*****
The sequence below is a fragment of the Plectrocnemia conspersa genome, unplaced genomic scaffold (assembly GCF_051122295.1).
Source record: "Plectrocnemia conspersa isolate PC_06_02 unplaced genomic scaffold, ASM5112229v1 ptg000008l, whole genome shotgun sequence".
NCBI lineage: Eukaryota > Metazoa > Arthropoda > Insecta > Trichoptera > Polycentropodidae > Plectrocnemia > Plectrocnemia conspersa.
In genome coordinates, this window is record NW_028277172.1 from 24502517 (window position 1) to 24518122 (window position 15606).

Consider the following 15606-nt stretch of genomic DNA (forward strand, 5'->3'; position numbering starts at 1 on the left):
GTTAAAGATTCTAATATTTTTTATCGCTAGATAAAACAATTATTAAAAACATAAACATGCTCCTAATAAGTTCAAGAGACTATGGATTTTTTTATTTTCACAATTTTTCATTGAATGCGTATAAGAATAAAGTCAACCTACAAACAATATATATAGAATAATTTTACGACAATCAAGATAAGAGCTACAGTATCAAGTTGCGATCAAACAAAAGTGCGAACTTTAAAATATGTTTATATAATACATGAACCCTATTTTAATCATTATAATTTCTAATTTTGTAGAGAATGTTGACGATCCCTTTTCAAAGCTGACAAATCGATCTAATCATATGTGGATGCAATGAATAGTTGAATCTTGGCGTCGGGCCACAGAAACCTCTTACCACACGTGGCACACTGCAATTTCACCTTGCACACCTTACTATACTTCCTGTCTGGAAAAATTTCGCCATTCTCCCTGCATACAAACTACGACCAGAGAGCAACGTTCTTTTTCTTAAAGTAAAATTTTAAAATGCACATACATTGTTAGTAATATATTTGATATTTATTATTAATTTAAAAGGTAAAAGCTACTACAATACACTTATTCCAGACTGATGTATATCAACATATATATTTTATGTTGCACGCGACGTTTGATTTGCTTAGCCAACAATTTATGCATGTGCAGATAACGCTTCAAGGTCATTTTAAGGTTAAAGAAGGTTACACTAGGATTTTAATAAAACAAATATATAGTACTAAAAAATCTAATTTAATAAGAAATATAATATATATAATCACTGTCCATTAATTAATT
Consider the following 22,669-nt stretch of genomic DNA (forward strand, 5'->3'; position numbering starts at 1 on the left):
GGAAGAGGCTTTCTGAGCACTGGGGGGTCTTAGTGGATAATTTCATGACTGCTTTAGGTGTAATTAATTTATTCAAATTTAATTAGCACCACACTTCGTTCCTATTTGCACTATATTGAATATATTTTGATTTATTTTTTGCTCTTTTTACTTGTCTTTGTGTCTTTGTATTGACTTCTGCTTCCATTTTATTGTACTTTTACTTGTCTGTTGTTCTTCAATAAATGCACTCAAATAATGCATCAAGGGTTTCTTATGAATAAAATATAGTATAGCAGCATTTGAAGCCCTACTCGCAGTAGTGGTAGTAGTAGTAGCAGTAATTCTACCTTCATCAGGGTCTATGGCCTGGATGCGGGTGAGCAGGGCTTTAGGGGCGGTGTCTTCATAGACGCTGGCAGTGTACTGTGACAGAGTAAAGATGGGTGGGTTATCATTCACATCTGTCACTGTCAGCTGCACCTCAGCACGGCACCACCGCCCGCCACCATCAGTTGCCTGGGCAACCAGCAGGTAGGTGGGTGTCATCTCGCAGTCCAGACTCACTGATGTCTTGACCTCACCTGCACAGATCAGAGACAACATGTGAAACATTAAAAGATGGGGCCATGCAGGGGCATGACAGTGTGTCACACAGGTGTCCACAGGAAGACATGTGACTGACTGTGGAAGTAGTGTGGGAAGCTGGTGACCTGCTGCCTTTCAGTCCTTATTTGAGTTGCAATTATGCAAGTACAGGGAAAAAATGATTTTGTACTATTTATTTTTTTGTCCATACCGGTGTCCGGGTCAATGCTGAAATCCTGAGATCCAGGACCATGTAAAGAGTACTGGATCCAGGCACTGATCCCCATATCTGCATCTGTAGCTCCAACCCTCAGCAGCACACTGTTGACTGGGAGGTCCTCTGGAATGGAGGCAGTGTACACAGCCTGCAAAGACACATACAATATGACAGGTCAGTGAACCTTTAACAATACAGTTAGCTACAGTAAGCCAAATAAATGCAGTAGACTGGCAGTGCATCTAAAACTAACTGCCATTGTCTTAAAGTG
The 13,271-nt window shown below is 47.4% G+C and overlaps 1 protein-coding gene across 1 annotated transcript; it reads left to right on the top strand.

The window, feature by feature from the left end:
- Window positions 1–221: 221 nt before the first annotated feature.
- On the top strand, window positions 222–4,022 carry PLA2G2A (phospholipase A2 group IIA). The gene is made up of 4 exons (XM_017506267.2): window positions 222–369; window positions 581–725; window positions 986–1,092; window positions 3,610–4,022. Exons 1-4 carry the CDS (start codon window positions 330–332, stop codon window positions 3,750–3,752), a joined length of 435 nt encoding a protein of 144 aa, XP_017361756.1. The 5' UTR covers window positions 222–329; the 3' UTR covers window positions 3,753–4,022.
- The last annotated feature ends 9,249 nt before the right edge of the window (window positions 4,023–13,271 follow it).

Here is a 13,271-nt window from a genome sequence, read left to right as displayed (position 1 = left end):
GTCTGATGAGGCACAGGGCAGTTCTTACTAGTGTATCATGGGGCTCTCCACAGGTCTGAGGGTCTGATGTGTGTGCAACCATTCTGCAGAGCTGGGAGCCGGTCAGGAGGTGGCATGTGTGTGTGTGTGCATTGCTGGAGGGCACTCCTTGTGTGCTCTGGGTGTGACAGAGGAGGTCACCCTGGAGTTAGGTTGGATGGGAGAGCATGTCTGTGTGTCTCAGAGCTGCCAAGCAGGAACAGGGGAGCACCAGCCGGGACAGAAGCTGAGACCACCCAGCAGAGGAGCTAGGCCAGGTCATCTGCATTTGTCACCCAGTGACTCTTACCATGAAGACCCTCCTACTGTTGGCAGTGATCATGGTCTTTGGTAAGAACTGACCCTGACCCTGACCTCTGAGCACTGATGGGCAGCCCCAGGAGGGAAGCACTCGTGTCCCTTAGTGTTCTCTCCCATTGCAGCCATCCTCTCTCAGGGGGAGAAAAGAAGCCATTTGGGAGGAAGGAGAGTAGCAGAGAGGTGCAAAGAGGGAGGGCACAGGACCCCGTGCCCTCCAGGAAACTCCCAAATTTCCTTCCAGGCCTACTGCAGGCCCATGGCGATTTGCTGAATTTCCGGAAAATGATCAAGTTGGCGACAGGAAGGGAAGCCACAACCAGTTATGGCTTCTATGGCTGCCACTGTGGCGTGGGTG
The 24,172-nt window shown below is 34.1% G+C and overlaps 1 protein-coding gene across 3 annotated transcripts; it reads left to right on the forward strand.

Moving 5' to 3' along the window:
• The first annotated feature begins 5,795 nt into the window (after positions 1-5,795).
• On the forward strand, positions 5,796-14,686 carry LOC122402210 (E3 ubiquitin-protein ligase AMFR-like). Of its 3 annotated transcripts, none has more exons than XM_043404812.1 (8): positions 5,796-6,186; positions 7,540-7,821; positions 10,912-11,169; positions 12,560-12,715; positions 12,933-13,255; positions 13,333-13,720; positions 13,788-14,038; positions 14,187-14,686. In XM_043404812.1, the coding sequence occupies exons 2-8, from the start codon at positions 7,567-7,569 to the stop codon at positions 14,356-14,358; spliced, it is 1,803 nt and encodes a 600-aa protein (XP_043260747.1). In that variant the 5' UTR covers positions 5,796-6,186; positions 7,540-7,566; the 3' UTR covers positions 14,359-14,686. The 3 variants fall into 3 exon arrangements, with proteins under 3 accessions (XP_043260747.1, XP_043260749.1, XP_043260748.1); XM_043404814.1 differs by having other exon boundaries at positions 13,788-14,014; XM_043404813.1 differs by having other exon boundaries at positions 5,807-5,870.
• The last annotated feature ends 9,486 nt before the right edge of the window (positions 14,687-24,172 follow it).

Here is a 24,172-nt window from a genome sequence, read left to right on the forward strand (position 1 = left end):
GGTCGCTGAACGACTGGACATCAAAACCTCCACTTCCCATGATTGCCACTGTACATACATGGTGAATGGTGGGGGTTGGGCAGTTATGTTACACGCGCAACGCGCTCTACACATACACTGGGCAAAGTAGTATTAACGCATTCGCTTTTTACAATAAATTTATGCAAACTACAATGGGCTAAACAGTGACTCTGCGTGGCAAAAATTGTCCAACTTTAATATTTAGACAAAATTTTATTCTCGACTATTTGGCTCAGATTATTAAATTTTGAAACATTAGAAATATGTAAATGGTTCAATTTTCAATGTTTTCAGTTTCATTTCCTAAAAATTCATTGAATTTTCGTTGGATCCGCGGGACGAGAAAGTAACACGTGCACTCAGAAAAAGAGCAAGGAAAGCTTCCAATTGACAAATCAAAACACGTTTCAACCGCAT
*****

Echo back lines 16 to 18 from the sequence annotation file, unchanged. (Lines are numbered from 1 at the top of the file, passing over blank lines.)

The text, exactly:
The 24,172-nt window shown below is 34.1% G+C and overlaps 1 protein-coding gene across 3 annotated transcripts; it reads left to right on the forward strand.

Moving 5' to 3' along the window:
• The first annotated feature begins 5,795 nt into the window (after positions 1-5,795).